All these elements being considered, I believe that the tangibly adverse environment around the phenomenon of memories of child abuse recovered by women in adulthood, as well as the subsequent skepticism towards the therapeutic treatment of the trauma deriving from such an experience, need to be taken into account in interpreting the cultural work performed by Stephen King’s Gerald’s Game. The novel acquires considerable significance if the way in which Jessie’s relationship with psychiatric therapy and her recovery of the repressed childhood abuse memory are depicted in the novel are placed in the context of the whole discursive frame concerning women and child abuse at the time. The narrative, in fact, reveals a profound critique towards the whole discursive structure created by associations such as the False Memory Syndrome Foundation, which succeeded in creating disbelief to the detriment of all those women who, while being patients, retrieved child abuse memories and later accused one of their parents.

In Gerald’s Game, King conceals Jessie’s memory of childhood abuse to his readers until half way through the novel. Jessie’s character is in fact endowed with all the features of a woman suffering from Post-Traumatic Stress Disorder, thus personifying the typical traumatized woman who unconsciously lives the aftermath of the childhood trauma she has experienced and subsequently repressed.

Jessie’s sense of being objectified is underlined several times at the beginning of the novel and, in this respect, it is worth noting how Jessie herself actually defines her discomfort with being sexually used is in medical terms:

 

there had been side-effects she didn’t care for, and that feeling of being demeaned was only one of them. She’d had her own nightmares following each of those early versions of Gerald’s Game. She awoke from them sweaty and gasping, her hands thrust deeply into the fork of her crotch and rolled into tiny tight little balls. (King 21, emphasis mine)

We are thus made to understand that, being passive and thus objectified, Jessie’s role in the course of sexual activity with her husband provokes several micro-traumas in her subconscious that she manifests through nightmares. The image of her waking up and literally trying to defend her body implies that she lives her own sexuality as being constantly violated during sexual intercourse, since her unconscious memory of the past trauma determines her attitude without her knowledge. The “side-effects” that Jessie experiences are catalogued in the language of trauma studies as symptoms indicating a state of “hyperarousal.” In her Trauma and Recovery, Judith Herman argues that “after a traumatic experience, the human system of self-preservation seems to go on permanent alert, as if the danger might return at every moment” (Herman 35). This term thus indicates a condition in which the subject somatizes his or her anxiety caused by a past trauma (usually of a sexual nature); the constant thought and fear that it could happen again produces impairing physical effects. Although Jessie does not recall the past abuse she has experienced, it is her bodily memory of the past trauma that causes her discomfort when it comes to the expression of her sexuality.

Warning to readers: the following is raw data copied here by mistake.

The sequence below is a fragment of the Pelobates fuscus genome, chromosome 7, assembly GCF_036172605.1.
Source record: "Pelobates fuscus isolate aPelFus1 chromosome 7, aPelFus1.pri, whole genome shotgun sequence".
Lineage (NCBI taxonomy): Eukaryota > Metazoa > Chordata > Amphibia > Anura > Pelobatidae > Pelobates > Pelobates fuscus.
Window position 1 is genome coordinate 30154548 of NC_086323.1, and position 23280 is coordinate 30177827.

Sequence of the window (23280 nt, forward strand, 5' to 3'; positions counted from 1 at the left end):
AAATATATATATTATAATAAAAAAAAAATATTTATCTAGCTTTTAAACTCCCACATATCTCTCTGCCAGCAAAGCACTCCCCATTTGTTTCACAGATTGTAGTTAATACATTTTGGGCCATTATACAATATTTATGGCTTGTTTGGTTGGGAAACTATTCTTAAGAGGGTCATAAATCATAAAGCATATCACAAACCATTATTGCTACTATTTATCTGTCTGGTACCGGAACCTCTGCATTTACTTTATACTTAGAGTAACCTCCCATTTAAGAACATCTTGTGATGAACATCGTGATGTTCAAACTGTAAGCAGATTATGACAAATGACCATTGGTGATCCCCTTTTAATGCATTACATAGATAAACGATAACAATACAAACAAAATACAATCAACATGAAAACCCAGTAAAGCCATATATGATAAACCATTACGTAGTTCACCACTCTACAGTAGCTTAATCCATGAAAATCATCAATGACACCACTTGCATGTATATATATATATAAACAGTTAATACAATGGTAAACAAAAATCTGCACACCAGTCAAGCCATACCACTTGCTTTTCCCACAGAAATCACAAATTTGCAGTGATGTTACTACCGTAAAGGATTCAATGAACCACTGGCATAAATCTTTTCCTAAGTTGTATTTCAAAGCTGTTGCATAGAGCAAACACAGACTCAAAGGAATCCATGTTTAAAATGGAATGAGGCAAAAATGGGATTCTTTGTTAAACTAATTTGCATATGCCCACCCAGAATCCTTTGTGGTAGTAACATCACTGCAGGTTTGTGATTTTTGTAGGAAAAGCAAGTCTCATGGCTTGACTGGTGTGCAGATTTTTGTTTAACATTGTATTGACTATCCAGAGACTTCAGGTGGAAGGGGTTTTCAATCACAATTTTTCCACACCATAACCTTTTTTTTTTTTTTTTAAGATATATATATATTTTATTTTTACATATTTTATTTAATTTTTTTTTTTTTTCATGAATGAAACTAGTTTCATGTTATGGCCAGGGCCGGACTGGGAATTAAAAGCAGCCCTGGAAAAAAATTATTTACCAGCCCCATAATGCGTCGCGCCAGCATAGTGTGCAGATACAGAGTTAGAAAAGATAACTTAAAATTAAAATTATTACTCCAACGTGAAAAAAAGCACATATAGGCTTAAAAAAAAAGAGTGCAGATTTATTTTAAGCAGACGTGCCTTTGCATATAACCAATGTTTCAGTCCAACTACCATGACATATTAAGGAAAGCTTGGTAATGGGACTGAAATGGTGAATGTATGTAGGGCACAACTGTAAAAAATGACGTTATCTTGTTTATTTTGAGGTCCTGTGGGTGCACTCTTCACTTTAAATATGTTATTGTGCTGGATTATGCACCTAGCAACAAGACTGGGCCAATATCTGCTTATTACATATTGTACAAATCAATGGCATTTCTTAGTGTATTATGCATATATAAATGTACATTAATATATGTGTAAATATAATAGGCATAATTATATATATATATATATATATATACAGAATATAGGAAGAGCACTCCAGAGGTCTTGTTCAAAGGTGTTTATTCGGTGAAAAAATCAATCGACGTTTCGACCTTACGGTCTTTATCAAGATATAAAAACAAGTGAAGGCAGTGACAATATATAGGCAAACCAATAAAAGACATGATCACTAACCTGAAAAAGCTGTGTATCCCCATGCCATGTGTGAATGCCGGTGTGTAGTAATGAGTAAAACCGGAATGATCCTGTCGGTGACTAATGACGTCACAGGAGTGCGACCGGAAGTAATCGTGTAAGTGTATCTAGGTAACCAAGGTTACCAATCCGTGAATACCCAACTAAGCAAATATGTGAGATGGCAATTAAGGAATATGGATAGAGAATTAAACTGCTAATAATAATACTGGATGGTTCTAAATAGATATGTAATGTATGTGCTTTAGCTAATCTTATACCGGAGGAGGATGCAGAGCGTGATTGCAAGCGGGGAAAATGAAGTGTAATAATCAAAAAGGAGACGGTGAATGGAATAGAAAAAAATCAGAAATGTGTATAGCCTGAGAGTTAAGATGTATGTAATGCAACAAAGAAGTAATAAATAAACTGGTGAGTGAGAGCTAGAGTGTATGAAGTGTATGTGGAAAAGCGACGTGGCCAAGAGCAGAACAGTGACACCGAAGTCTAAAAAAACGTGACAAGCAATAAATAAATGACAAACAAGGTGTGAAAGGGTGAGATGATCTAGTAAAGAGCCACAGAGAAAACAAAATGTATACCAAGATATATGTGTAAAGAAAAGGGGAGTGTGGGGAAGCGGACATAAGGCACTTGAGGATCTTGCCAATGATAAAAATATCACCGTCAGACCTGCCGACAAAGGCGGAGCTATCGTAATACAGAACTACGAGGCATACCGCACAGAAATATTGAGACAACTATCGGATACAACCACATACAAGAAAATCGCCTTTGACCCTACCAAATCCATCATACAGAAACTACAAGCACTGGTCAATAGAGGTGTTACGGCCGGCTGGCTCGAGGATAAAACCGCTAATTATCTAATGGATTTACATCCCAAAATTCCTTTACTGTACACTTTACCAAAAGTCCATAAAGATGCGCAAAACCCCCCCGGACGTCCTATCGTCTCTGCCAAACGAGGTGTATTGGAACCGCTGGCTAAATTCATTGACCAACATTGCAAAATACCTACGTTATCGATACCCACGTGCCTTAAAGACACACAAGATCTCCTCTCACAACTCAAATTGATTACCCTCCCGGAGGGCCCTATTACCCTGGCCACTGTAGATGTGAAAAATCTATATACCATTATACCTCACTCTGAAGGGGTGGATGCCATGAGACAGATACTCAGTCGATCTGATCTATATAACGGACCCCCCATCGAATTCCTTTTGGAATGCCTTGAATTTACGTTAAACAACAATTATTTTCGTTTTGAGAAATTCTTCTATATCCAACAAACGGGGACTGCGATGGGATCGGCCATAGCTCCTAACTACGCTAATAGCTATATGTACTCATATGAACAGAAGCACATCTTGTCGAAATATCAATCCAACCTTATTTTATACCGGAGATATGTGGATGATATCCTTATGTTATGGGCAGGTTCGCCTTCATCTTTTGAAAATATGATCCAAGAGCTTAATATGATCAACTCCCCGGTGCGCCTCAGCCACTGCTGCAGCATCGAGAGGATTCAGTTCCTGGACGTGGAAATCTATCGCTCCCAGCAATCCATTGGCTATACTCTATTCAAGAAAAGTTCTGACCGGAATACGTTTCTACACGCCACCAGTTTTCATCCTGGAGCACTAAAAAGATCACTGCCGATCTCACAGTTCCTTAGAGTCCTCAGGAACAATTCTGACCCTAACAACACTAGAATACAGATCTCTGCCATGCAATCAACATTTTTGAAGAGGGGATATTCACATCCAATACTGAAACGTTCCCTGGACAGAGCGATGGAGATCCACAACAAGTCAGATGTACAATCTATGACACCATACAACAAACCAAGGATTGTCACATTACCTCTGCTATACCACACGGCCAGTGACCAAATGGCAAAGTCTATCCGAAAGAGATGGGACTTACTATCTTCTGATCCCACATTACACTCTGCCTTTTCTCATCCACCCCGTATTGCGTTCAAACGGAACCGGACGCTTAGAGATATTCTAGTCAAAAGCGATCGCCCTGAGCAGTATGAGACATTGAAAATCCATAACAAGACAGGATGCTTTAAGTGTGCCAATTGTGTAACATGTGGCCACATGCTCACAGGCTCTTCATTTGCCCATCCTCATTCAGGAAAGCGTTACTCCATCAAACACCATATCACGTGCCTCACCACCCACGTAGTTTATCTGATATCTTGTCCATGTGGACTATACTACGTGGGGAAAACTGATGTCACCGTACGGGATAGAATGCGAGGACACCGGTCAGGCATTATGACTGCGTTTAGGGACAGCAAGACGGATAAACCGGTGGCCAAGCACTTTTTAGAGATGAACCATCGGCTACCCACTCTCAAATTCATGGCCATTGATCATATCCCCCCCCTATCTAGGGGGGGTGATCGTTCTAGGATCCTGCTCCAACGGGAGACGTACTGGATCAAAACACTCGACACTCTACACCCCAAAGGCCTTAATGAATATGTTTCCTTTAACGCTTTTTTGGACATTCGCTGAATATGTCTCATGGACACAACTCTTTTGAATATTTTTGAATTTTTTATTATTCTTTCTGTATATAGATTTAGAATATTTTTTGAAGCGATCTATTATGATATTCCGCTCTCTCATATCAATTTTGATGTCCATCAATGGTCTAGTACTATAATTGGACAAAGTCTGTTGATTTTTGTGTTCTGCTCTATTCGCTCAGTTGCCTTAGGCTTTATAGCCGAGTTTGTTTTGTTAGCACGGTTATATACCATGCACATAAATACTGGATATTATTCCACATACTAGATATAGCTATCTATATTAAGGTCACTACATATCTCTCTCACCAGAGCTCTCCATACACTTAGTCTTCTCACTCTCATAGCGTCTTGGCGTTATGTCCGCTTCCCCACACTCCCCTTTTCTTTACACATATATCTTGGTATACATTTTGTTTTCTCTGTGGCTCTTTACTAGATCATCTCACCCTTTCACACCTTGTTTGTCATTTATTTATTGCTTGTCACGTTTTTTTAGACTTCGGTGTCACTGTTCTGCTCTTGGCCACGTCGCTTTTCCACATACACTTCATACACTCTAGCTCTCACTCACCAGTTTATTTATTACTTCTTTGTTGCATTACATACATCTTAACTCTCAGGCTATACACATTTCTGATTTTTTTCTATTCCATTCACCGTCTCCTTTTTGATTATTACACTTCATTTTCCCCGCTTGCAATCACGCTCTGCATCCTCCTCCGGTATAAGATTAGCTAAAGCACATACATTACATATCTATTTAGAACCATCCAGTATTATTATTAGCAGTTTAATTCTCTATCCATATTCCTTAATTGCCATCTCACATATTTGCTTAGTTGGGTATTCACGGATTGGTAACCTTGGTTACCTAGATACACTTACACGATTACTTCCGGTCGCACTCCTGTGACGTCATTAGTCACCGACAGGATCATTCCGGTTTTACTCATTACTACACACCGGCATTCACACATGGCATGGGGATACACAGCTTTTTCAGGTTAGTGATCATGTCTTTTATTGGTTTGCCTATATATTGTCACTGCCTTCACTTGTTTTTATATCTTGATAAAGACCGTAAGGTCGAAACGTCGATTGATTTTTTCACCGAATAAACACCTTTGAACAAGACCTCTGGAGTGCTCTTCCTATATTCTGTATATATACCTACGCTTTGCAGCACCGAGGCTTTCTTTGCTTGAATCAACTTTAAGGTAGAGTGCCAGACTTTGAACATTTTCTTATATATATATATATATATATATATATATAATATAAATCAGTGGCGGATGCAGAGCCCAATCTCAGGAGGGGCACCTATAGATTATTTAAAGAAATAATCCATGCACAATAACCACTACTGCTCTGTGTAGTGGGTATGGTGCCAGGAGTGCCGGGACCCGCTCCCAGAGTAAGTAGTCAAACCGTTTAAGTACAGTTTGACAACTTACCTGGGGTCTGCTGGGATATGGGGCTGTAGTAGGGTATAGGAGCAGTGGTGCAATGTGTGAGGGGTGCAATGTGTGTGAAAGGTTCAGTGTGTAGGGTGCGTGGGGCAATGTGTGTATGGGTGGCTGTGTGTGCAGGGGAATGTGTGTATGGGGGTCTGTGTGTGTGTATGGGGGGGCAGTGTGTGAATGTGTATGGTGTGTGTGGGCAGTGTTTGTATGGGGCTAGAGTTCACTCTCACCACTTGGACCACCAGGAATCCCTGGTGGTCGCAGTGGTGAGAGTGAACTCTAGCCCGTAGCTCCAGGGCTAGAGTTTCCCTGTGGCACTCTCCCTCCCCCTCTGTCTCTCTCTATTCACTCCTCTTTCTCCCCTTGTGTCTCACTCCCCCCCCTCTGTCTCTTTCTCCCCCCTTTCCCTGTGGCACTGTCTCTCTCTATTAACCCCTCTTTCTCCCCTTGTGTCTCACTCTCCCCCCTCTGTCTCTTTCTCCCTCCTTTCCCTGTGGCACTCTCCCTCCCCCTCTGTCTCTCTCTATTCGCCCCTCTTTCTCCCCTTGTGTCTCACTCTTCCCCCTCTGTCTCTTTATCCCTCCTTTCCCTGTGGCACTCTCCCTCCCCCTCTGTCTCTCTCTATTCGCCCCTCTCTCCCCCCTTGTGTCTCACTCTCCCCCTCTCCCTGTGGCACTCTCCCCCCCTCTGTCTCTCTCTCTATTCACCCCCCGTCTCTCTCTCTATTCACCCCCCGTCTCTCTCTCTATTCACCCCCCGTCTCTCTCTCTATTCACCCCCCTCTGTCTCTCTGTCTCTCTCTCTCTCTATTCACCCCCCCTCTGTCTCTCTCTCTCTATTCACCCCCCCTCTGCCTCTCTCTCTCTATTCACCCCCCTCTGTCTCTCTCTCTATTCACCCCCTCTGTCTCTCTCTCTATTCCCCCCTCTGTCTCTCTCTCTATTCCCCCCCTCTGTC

Besides portraying Jessie as a traumatized subject unconsciously suffering from Post-Traumatic Stress Disorder, King also renders her attitude towards therapy as an extremely distrustful one. This diffidence towards group and individual psychiatric therapy operates as a critique of the coeval social climate by enacting, on a narrative level, the same skeptical attitude around the problem of child abuse and memory recovery that was actually widespread at the historical time in which the novel was written. Child abuse is in fact represented as something which cannot be talked about within the novel, and therapeutic treatments are depicted as something to be approached with diffidence, since they allow the uncovering of the uncomfortable truths concerning the correlation between women and incestuous childhood abuse that the social environment depicted in the novel, as well as the actual social environment of the early 1990s United States, were trying to repress. Jessie is unable to tell her story either with the help of therapy or by herself since there must be no place for it in the hostile social environment where she lives. Through Jessie’s experience in the novel, women’s access to therapy - whether individual or collective--is indeed represented as useless.

A first hint of the canonical disbelief towards abuse on women is provided in the very first pages of the novel. Because of her dissociative reaction towards the possible reiteration of trauma caused by Gerald’s attitude in their arranged sexual game, Jessie repeatedly demands that he unlock her. To her surprise, not only does Gerald ignore her request, but he pretends to believe that by demanding to be released she is in fact trying to tease him. At this point, Jessie realizes that he was “pretending into ignorance. Knowing but planning to go ahead anyway. He’d handcuffed her to the bedposts, had done it with her own cooperation, and now, oh shit, let’s not gild the lily, now he meant to rape her.” (31) At the realization that despite her lack of consent her husband is going to use her body for his pleasure, she mentally projects herself in a court, imagining herself divorcing her husband due to his attempted rape of her: